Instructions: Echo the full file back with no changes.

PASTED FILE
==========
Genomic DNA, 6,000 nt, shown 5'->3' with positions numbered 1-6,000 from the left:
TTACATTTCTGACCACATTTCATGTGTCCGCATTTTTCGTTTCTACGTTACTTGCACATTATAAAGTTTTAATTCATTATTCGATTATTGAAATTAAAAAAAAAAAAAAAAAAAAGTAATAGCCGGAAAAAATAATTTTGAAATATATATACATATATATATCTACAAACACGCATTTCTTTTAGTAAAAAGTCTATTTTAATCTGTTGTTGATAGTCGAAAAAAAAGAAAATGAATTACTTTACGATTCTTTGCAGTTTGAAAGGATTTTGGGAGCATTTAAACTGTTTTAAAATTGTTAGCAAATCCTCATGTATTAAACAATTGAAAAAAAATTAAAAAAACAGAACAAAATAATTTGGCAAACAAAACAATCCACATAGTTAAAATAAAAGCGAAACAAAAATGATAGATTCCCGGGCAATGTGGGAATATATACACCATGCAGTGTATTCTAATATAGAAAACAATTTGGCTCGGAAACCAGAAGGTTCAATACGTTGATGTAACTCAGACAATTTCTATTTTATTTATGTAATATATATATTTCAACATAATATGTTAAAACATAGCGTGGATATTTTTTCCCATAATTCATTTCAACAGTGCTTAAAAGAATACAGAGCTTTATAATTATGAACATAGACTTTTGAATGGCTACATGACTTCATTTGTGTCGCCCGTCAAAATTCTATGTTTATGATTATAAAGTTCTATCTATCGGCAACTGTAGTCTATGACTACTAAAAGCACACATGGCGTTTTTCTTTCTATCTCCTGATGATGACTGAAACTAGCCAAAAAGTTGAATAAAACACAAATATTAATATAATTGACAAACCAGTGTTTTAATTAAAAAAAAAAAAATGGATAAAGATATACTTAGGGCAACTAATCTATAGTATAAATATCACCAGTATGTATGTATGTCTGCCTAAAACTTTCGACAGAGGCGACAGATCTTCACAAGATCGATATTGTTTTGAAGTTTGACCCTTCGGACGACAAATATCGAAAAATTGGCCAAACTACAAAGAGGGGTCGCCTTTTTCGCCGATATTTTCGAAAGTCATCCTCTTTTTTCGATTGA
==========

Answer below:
Genomic DNA, 6,000 nt, shown 5'->3' with positions numbered 1-6,000 from the left:
TTACATTTCTGACCACATTTCATGTGTCCGCATTTTTCGTTTCTACGTTACTTGCACATTATAAAGTTTTAATTCATTATTCGATTATTGAAATTAAAAAAAAAAAAAAAAAAAAGTAATAGCCGGAAAAAATAATTTTGAAATATATATACATATATATATCTACAAACACGCATTTCTTTTAGTAAAAAGTCTATTTTAATCTGTTGTTGATAGTCGAAAAAAAAGAAAATGAATTACTTTACGATTCTTTGCAGTTTGAAAGGATTTTGGGAGCATTTAAACTGTTTTAAAATTGTTAGCAAATCCTCATGTATTAAACAATTGAAAAAAAATTAAAAAAACAGAACAAAATAATTTGGCAAACAAAACAATCCACATAGTTAAAATAAAAGCGAAACAAAAATGATAGATTCCCGGGCAATGTGGGAATATATACACCATGCAGTGTATTCTAATATAGAAAACAATTTGGCTCGGAAACCAGAAGGTTCAATACGTTGATGTAACTCAGACAATTTCTATTTTATTTATGTAATATATATATTTCAACATAATATGTTAAAACATAGCGTGGATATTTTTTCCCATAATTCATTTCAACAGTGCTTAAAAGAATACAGAGCTTTATAATTATGAACATAGACTTTTGAATGGCTACATGACTTCATTTGTGTCGCCCGTCAAAATTCTATGTTTATGATTATAAAGTTCTATCTATCGGCAACTGTAGTCTATGACTACTAAAAGCACACATGGCGTTTTTCTTTCTATCTCCTGATGATGACTGAAACTAGCCAAAAAGTTGAATAAAACACAAATATTAATATAATTGACAAACCAGTGTTTTAATTAAAAAAAAAAAAATGGATAAAGATATACTTAGGGCAACTAATCTATAGTATAAATATCACCAGTATGTATGTATGTCTGCCTAAAACTTTCGACAGAGGCGACAGATCTTCACAAGATCGATATTGTTTTGAAGTTTGACCCTTCGGACGACAAATATCGAAAAATTGGCCAAACTACAAAGAGGGGTCGCCTTTTTCGCCGATATTTTCGAAAGTCATCCTCTTTTTTCGATTGA